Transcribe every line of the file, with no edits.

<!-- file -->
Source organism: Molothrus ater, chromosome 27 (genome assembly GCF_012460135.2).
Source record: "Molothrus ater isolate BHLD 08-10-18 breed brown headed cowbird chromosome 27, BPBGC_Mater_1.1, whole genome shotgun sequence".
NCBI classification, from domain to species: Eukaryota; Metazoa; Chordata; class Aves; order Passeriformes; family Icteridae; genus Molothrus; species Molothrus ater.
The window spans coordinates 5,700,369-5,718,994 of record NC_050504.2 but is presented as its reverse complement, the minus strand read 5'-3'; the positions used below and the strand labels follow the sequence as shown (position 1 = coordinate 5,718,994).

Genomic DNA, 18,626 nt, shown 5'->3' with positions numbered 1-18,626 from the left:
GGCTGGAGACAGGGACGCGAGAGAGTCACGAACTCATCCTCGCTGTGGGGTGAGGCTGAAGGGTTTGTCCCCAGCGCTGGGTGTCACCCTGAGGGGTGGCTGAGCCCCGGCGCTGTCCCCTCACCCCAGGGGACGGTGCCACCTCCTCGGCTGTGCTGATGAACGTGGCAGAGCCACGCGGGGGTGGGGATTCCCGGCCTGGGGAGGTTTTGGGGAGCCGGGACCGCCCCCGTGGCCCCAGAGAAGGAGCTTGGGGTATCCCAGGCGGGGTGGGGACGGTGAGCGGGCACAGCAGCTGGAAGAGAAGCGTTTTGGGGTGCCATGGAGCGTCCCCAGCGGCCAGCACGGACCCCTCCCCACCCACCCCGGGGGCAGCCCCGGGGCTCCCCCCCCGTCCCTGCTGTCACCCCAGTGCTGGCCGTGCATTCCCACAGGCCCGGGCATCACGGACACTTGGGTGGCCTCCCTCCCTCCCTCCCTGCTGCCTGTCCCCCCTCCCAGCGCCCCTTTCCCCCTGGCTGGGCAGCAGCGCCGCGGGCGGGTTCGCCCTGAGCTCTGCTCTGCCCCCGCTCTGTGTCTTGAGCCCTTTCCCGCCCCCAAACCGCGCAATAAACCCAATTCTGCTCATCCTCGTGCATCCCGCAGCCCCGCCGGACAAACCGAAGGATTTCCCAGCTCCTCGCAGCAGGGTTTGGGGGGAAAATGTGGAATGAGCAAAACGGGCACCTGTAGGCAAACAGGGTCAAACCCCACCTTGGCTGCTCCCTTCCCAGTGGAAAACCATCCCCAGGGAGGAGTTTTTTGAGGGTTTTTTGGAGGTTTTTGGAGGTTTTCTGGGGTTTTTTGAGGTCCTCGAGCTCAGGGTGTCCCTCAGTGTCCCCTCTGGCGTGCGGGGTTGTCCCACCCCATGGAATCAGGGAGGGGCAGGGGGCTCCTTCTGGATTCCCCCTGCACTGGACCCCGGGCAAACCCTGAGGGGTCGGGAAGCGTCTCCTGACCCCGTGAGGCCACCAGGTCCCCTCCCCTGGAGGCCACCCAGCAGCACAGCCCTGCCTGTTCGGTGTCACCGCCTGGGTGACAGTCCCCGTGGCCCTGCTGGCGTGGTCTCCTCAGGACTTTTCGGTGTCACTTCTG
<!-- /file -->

Source organism: Molothrus ater, chromosome 27 (genome assembly GCF_012460135.2).
Source record: "Molothrus ater isolate BHLD 08-10-18 breed brown headed cowbird chromosome 27, BPBGC_Mater_1.1, whole genome shotgun sequence".
NCBI classification, from domain to species: Eukaryota; Metazoa; Chordata; class Aves; order Passeriformes; family Icteridae; genus Molothrus; species Molothrus ater.
The window spans coordinates 5,700,369-5,718,994 of record NC_050504.2 but is presented as its reverse complement, the minus strand read 5'-3'; the positions used below and the strand labels follow the sequence as shown (position 1 = coordinate 5,718,994).

Genomic DNA, 18,626 nt, shown 5'->3' with positions numbered 1-18,626 from the left:
GGCTGGAGACAGGGACGCGAGAGAGTCACGAACTCATCCTCGCTGTGGGGTGAGGCTGAAGGGTTTGTCCCCAGCGCTGGGTGTCACCCTGAGGGGTGGCTGAGCCCCGGCGCTGTCCCCTCACCCCAGGGGACGGTGCCACCTCCTCGGCTGTGCTGATGAACGTGGCAGAGCCACGCGGGGGTGGGGATTCCCGGCCTGGGGAGGTTTTGGGGAGCCGGGACCGCCCCCGTGGCCCCAGAGAAGGAGCTTGGGGTATCCCAGGCGGGGTGGGGACGGTGAGCGGGCACAGCAGCTGGAAGAGAAGCGTTTTGGGGTGCCATGGAGCGTCCCCAGCGGCCAGCACGGACCCCTCCCCACCCACCCCGGGGGCAGCCCCGGGGCTCCCCCCCCGTCCCTGCTGTCACCCCAGTGCTGGCCGTGCATTCCCACAGGCCCGGGCATCACGGACACTTGGGTGGCCTCCCTCCCTCCCTCCCTGCTGCCTGTCCCCCCTCCCAGCGCCCCTTTCCCCCTGGCTGGGCAGCAGCGCCGCGGGCGGGTTCGCCCTGAGCTCTGCTCTGCCCCCGCTCTGTGTCTTGAGCCCTTTCCCGCCCCCAAACCGCGCAATAAACCCAATTCTGCTCATCCTCGTGCATCCCGCAGCCCCGCCGGACAAACCGAAGGATTTCCCAGCTCCTCGCAGCAGGGTTTGGGGGGAAAATGTGGAATGAGCAAAACGGGCACCTGTAGGCAAACAGGGTCAAACCCCACCTTGGCTGCTCCCTTCCCAGTGGAAAACCATCCCCAGGGAGGAGTTTTTTGAGGGTTTTTTGGAGGTTTTTGGAGGTTTTCTGGGGTTTTTTGAGGTCCTCGAGCTCAGGGTGTCCCTCAGTGTCCCCTCTGGCGTGCGGGGTTGTCCCACCCCATGGAATCAGGGAGGGGCAGGGGGCTCCTTCTGGATTCCCCCTGCACTGGACCCCGGGCAAACCCTGAGGGGTCGGGAAGCGTCTCCTGACCCCGTGAGGCCACCAGGTCCCCTCCCCTGGAGGCCACCCAGCAGCACAGCCCTGCCTGTTCGGTGTCACCGCCTGGGTGACAGTCCCCGTGGCCCTGCTGGCGTGGTCTCCTCAGGACTTTTCGGTGTCACTTCTG